Roughly half the crowd leaves before the band plays, which is a shame because The Hold Steady is professionally excellent. Craig Finn shakes and stares intensely into the distance, the band surges and lurches with the music, and the whole performance feels deceptively simple in the way that all creations born from hard work do. The Hold Steady, I am aware, feel no attachment to this crowd and probably do not feel any attachment to any crowd, being veterans. It doesn't matter, though, because they are a) very good at playing their songs, and b) they fake it so well.
I haven't listened to any of their records this side of Boys and Girls, which strikes me as a slightly updated, mildly more interesting reconsideration of Bruce Springsteen. a record that sounds like it would be great live. True, the lyrics are the work of a high school laureate, but substantial lyrics tend to be the element that translates least well to live musical performance. It’s the vocals that make the album interesting, Finn delivering the lyrics in a hopped-up Beatnik ranting. The band's sound, though, seems to be evolving through the entirety of the 1980s; starting with The Boss, they now seem to be applying the template to mid-to-late 80s cock rock. The guitars bang a little more, and the rhythms jump in a way that is vaguely reminiscent of Van Halen. The vocals remain unchanged. I'm not sure how this new stuff sounds on record, but it gets the crowd up.
Day 2 of the festival, and I am bored by live music.
I interview Cole, the singer of the band Diiv. Their performance was unimpressive but endearing, in part because of the gaggle of fans near me, dancing furiously and shouting along to the lyrics. I intend to interview Cole about Brooklyn and the commercial angle of the show, but we both quickly agree on everything.
"There's no real Brooklyn scene, you know. I mean, there's no particular sound or anything. It's just a place where a lot of people that want to make it go." He's from Manhattan, lived in Brooklyn for a few months and then bolted to a cabin in upstate New York, a move of surprising intelligence for a burgeoning indie rock star (Pitchfork gave Diiv's debut record a rating well over 8, and named it "Best New Music”). We mostly talk about 80s punk rock bands. He's a big Bob Mould fan, but seems a little skeptical of my assertion that Minneapolis is the most underrated music town in the US. He doesn't have to agree. I'm a little skeptical of the assertion he makes after asking what I do for a living. "You're living my dream, man," said the rock star to the high school English teacher.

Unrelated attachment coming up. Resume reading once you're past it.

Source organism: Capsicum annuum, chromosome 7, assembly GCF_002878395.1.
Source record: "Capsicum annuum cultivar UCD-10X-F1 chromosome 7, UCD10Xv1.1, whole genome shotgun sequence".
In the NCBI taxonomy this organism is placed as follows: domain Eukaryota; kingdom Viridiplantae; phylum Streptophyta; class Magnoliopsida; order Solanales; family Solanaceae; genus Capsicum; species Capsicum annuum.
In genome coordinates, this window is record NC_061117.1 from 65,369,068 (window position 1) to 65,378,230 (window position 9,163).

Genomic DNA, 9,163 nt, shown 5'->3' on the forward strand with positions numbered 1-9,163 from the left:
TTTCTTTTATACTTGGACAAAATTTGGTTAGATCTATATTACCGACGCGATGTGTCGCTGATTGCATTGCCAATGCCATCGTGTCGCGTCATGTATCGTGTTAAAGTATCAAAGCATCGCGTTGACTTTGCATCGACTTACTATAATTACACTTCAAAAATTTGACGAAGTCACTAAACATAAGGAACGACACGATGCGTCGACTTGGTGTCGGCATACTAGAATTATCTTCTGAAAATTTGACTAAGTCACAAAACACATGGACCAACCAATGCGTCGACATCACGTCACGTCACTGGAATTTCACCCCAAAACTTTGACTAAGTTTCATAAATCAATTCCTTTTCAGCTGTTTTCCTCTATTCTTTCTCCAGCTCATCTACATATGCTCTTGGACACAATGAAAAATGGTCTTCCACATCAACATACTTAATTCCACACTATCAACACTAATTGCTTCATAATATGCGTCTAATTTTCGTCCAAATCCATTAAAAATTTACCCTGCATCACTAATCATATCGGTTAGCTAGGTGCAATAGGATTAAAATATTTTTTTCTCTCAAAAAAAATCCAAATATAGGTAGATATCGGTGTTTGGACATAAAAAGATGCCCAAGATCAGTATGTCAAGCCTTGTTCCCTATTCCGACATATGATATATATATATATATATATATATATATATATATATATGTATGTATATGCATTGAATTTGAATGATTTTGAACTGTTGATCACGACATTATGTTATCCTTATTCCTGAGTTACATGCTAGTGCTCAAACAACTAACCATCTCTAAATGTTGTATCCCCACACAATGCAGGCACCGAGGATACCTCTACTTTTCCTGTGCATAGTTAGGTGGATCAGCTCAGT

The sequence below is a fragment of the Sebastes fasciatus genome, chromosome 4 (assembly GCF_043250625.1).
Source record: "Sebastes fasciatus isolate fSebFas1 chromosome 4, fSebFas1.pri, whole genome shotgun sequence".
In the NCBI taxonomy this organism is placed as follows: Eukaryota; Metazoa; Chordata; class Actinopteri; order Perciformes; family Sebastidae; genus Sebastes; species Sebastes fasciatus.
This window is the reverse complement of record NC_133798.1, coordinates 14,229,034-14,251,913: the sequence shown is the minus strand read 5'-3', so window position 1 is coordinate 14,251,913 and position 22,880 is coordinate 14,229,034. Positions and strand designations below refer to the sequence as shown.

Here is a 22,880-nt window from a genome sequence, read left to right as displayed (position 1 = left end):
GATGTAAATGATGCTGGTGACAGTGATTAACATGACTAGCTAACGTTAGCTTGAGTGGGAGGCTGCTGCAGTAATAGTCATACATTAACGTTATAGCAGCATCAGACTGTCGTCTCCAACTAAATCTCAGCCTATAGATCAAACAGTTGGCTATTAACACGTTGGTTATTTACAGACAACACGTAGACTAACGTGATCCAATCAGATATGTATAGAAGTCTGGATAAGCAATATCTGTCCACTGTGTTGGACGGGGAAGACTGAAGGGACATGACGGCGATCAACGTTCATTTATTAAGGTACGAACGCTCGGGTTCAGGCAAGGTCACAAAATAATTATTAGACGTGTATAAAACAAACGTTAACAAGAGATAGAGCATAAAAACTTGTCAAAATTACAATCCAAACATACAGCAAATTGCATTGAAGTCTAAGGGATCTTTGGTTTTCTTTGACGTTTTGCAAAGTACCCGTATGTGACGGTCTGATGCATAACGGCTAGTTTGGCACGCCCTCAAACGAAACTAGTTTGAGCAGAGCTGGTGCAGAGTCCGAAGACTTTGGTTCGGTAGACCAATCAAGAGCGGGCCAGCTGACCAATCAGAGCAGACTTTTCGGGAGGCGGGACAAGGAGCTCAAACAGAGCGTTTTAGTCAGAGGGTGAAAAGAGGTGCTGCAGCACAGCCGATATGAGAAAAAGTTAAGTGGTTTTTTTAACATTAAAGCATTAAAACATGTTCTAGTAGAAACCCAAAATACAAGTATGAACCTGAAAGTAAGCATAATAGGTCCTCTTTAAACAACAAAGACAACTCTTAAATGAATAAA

I wander into the crowd, by now ignoring the music, all of which sounds startlingly mediocre. Am I old, do these artists not care about this show, or did the people that booked this thing choose bands at random? Blonde Redhead is the second night's headliner, which might have been almost exciting in 2005. Armed with my recorder, I ask random people trivia questions about Brooklyn, with plans of asking the same questions to random people in Brooklyn, with vague hopes of proving that the average attendee of the Brooklyn, Sweden Festival knows more about Brooklyn than the average person in Brooklyn. Alas, the average attendee at the Brooklyn, Sweden Festival knows nothing Brooklyn. A few think that Queens is a neighborhood in Brooklyn, though.
This makes the Chicagoan in me happy. At least people aren't here because they are really into New York City.
That last point is driven home by the fact that, of the 15 people asked, not a single one would prefer to live in Brooklyn over Malmö. One, somewhat crazily, included "You can see Blonde Redhead in Malmö" as part of his reasoning. I stopped asking people questions after approaching a lone man on the patio, smoking a cigarette and wearing dark sunglasses (in Sweden, in late-August... I should have known better). When I ask him where he's from, he mumbles. When I repeat the question, he looks at me like I'm retarded and mumbles a little more. Beginning to suspect that he is the rare Swede that doesn't understand English, I ask him, in Swedish, if he speaks English.
"BROOKLYN," he says, in his best caveman voice. Now I'm confused, and he reiterates, "I AM FROM BROOKLYN," delivering the words as if he were speaking to, I don't know, an LA Dodgers fan (do people from Brooklyn hate LA Dodgers fans, or do they just suck it up and root for the Yankees?). I apologize for disturbing him, and move on. After conducting a Google Image search for Blonde Redhead, I'm pretty sure he's the drummer.
It seems that Brooklyn, Sweden did bring some New York surliness to Sweden, anyway.
I was tired, the beer was expensive, and I didn't think too much of Blonde Redhead in 2005. Ready to leave early, a sound caught my attention. Could it be? Yes, it was: decent music.
It turned out to be Au Revoir Simone. They had three massive synthesizers and sex appeal. If they didn't have sex appeal would I have enjoyed their set as much? I wouldn't, but I like sexy things. The aesthetics add to the equation, don't they? I don't know why I feel guilty admitting this, it's not like anyone would refute this opinion if I commented on good stage lighting, or clever costume choices. It's all part of the show. Catchy and with a touch of the psychedelic, just enough to keep things interesting. "We are starting the psychedelic part of the set, now, so drop your acid an hour ago," they say to a crowd full of good Scandinavian boys and girls that probably have no idea what the band is talking about.
Brooklyn, Sweden did not take Sweden by storm. I can't help but think that if it were the "Miller Lite, Sweden" festival, the commercialism would feel more pure, but maybe it's safer to view Brooklyn, Sweden more as a beer commercial than an attempt to cash in on Brooklyn coolness. I had expected a 2012 equivalent of 1991 flannel, something like a "Seattle Sound Comes to...!" tour. It wasn't that. It was just business as usual.